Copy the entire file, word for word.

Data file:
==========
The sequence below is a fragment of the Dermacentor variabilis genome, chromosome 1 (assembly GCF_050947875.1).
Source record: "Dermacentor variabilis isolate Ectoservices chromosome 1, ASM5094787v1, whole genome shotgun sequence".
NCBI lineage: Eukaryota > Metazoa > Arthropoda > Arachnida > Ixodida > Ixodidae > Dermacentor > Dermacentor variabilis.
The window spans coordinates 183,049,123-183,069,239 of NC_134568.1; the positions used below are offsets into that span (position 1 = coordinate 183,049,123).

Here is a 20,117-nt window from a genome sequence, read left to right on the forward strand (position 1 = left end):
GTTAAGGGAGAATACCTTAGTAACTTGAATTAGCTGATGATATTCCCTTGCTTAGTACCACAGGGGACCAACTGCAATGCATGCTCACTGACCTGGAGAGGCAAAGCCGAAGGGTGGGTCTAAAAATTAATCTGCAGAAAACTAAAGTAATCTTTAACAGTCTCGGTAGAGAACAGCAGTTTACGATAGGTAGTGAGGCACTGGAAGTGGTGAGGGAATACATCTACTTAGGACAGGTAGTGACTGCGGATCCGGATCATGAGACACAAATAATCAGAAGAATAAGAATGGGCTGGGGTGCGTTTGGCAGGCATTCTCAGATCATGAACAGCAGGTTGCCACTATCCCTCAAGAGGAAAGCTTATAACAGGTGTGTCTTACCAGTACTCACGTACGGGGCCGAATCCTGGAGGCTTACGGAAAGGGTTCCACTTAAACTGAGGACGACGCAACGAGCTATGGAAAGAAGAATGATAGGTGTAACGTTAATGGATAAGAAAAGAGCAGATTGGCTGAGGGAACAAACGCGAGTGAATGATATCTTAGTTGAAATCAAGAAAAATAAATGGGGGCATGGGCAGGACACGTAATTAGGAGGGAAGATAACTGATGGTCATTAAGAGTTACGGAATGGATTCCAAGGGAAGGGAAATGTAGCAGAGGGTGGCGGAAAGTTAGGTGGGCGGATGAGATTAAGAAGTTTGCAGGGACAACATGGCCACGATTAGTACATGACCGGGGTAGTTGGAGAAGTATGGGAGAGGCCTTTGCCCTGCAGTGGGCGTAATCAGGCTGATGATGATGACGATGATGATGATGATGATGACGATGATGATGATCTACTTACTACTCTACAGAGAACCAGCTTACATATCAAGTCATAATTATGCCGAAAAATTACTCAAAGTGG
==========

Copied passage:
The sequence below is a fragment of the Dermacentor variabilis genome, chromosome 1 (assembly GCF_050947875.1).
Source record: "Dermacentor variabilis isolate Ectoservices chromosome 1, ASM5094787v1, whole genome shotgun sequence".
NCBI lineage: Eukaryota > Metazoa > Arthropoda > Arachnida > Ixodida > Ixodidae > Dermacentor > Dermacentor variabilis.
The window spans coordinates 183,049,123-183,069,239 of NC_134568.1; the positions used below are offsets into that span (position 1 = coordinate 183,049,123).

Here is a 20,117-nt window from a genome sequence, read left to right on the forward strand (position 1 = left end):
GTTAAGGGAGAATACCTTAGTAACTTGAATTAGCTGATGATATTCCCTTGCTTAGTACCACAGGGGACCAACTGCAATGCATGCTCACTGACCTGGAGAGGCAAAGCCGAAGGGTGGGTCTAAAAATTAATCTGCAGAAAACTAAAGTAATCTTTAACAGTCTCGGTAGAGAACAGCAGTTTACGATAGGTAGTGAGGCACTGGAAGTGGTGAGGGAATACATCTACTTAGGACAGGTAGTGACTGCGGATCCGGATCATGAGACACAAATAATCAGAAGAATAAGAATGGGCTGGGGTGCGTTTGGCAGGCATTCTCAGATCATGAACAGCAGGTTGCCACTATCCCTCAAGAGGAAAGCTTATAACAGGTGTGTCTTACCAGTACTCACGTACGGGGCCGAATCCTGGAGGCTTACGGAAAGGGTTCCACTTAAACTGAGGACGACGCAACGAGCTATGGAAAGAAGAATGATAGGTGTAACGTTAATGGATAAGAAAAGAGCAGATTGGCTGAGGGAACAAACGCGAGTGAATGATATCTTAGTTGAAATCAAGAAAAATAAATGGGGGCATGGGCAGGACACGTAATTAGGAGGGAAGATAACTGATGGTCATTAAGAGTTACGGAATGGATTCCAAGGGAAGGGAAATGTAGCAGAGGGTGGCGGAAAGTTAGGTGGGCGGATGAGATTAAGAAGTTTGCAGGGACAACATGGCCACGATTAGTACATGACCGGGGTAGTTGGAGAAGTATGGGAGAGGCCTTTGCCCTGCAGTGGGCGTAATCAGGCTGATGATGATGACGATGATGATGATGATGATGACGATGATGATGATCTACTTACTACTCTACAGAGAACCAGCTTACATATCAAGTCATAATTATGCCGAAAAATTACTCAAAGTGG